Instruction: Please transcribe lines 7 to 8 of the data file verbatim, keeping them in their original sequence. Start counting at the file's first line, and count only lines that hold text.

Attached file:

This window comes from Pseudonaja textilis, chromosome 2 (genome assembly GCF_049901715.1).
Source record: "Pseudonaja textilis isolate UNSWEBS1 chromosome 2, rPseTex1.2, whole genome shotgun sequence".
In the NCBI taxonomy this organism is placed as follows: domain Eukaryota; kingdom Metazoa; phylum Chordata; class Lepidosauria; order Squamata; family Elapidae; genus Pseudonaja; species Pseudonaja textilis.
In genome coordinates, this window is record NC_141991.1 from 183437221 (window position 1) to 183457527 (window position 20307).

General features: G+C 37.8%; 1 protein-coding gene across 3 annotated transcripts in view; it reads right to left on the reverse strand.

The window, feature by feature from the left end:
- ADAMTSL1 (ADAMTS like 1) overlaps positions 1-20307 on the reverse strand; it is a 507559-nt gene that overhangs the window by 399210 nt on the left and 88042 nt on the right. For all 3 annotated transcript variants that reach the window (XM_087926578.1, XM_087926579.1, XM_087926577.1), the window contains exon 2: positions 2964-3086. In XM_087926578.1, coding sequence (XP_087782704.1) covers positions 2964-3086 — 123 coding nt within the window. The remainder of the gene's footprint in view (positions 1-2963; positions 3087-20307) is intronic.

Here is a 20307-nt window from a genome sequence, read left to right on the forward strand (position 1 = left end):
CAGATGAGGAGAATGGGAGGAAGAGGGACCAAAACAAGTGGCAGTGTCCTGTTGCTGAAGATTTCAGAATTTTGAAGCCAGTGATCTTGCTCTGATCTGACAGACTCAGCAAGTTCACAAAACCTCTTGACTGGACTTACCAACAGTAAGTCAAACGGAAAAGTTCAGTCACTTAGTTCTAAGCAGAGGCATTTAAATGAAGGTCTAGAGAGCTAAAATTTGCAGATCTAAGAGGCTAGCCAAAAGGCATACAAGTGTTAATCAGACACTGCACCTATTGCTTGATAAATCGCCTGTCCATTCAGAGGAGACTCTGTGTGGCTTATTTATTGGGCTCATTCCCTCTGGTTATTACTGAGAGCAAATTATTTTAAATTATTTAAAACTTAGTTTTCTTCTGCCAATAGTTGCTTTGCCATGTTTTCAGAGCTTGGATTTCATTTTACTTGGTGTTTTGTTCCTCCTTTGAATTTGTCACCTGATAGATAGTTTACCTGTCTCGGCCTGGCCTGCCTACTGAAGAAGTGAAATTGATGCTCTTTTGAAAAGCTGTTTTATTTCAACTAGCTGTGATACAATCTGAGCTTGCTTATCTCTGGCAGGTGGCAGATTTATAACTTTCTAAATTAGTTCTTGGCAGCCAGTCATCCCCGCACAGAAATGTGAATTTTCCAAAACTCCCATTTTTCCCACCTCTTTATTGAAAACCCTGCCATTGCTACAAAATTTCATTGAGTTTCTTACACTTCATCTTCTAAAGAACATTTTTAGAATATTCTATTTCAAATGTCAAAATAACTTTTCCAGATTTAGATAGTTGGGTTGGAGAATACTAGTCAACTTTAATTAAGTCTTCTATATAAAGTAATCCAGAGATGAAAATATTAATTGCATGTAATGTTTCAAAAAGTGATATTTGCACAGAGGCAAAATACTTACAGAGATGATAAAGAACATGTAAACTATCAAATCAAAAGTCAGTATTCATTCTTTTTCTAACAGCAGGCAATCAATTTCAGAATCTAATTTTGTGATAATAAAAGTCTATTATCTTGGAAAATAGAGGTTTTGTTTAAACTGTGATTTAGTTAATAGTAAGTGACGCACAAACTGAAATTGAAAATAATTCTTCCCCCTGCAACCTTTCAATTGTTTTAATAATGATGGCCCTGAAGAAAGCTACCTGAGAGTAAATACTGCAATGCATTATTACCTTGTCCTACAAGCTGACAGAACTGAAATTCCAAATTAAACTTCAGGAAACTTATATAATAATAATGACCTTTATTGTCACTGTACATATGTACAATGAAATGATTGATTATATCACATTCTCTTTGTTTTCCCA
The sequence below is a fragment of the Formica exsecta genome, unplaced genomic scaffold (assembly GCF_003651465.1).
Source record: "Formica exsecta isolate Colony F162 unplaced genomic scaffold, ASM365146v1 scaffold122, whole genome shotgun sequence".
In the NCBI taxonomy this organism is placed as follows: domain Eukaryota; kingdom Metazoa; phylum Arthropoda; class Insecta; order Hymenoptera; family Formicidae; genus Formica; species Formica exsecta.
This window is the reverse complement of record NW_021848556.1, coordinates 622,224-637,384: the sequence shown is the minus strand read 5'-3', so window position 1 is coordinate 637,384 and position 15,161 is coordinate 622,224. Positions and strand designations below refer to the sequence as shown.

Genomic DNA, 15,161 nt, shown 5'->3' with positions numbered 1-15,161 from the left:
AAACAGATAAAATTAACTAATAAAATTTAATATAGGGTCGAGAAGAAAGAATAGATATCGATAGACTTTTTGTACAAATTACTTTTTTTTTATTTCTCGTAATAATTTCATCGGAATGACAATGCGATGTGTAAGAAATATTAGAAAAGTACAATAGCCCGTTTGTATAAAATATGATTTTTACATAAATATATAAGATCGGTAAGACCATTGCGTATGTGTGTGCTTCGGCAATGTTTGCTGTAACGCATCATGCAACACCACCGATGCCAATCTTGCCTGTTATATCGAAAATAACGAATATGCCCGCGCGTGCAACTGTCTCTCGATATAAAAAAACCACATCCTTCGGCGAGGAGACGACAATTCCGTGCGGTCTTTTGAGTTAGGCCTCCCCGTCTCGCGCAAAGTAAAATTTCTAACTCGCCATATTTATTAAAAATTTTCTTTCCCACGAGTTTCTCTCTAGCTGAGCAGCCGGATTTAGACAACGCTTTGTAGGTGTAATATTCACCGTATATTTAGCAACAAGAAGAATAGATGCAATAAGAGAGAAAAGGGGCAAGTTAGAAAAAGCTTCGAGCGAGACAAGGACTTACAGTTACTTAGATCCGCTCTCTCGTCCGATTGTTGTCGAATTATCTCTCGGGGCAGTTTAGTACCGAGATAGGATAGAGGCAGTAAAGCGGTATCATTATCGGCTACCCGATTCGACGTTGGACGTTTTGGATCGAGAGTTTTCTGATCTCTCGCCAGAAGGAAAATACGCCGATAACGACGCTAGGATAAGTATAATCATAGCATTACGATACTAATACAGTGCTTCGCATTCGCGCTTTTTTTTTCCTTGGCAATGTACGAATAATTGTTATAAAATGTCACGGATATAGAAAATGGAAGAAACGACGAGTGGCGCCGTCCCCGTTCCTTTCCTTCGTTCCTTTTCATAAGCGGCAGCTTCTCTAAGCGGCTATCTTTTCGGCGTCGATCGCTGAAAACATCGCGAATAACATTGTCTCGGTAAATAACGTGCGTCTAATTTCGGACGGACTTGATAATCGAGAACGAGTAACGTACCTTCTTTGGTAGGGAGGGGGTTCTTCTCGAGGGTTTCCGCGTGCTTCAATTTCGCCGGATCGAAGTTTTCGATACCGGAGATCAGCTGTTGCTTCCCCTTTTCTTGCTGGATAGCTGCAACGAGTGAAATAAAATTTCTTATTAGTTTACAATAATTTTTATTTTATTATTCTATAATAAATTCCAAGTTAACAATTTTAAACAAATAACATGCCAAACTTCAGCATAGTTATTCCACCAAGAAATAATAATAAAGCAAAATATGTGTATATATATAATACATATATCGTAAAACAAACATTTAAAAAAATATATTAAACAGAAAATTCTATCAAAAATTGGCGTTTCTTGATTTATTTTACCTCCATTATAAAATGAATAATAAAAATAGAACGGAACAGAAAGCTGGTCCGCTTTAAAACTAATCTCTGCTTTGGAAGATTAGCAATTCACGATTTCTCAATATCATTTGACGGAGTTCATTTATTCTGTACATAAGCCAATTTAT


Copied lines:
- ADAMTSL1 (ADAMTS like 1) overlaps positions 1-20307 on the reverse strand; it is a 507559-nt gene that overhangs the window by 399210 nt on the left and 88042 nt on the right. For all 3 annotated transcript variants that reach the window (XM_087926578.1, XM_087926579.1, XM_087926577.1), the window contains exon 2: positions 2964-3086. In XM_087926578.1, coding sequence (XP_087782704.1) covers positions 2964-3086 — 123 coding nt within the window. The remainder of the gene's footprint in view (positions 1-2963; positions 3087-20307) is intronic.

Here is a 20307-nt window from a genome sequence, read left to right on the forward strand (position 1 = left end):